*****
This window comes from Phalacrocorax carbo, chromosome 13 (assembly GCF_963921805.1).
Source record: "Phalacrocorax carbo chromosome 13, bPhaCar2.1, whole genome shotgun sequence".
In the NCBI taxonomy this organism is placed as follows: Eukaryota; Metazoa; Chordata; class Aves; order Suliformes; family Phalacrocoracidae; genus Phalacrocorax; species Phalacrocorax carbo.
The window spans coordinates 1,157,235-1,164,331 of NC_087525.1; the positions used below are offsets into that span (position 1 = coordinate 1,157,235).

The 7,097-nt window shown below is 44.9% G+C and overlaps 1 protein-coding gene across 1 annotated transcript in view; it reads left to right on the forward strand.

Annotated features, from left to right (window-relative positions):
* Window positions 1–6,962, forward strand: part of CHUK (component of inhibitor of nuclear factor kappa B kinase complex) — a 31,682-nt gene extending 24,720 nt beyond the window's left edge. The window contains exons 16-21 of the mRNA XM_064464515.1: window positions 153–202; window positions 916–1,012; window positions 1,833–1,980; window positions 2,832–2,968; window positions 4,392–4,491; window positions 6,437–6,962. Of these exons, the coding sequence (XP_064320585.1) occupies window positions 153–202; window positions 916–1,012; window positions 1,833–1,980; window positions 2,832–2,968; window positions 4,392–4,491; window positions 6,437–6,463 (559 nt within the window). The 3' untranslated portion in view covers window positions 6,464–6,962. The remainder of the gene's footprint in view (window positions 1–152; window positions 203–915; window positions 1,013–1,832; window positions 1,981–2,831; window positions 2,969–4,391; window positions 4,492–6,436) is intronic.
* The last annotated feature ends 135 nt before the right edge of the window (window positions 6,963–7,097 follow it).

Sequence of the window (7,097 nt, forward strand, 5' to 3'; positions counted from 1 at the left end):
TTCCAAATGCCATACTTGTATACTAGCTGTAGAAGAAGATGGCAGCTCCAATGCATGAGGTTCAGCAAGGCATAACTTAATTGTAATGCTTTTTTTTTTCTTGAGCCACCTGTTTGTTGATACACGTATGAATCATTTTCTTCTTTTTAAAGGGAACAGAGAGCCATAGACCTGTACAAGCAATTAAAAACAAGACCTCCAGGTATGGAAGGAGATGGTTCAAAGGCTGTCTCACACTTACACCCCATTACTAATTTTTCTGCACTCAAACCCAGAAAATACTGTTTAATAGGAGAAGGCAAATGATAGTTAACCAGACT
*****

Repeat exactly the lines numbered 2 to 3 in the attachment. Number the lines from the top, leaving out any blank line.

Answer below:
Source record: "Phalacrocorax carbo chromosome 13, bPhaCar2.1, whole genome shotgun sequence".
In the NCBI taxonomy this organism is placed as follows: Eukaryota; Metazoa; Chordata; class Aves; order Suliformes; family Phalacrocoracidae; genus Phalacrocorax; species Phalacrocorax carbo.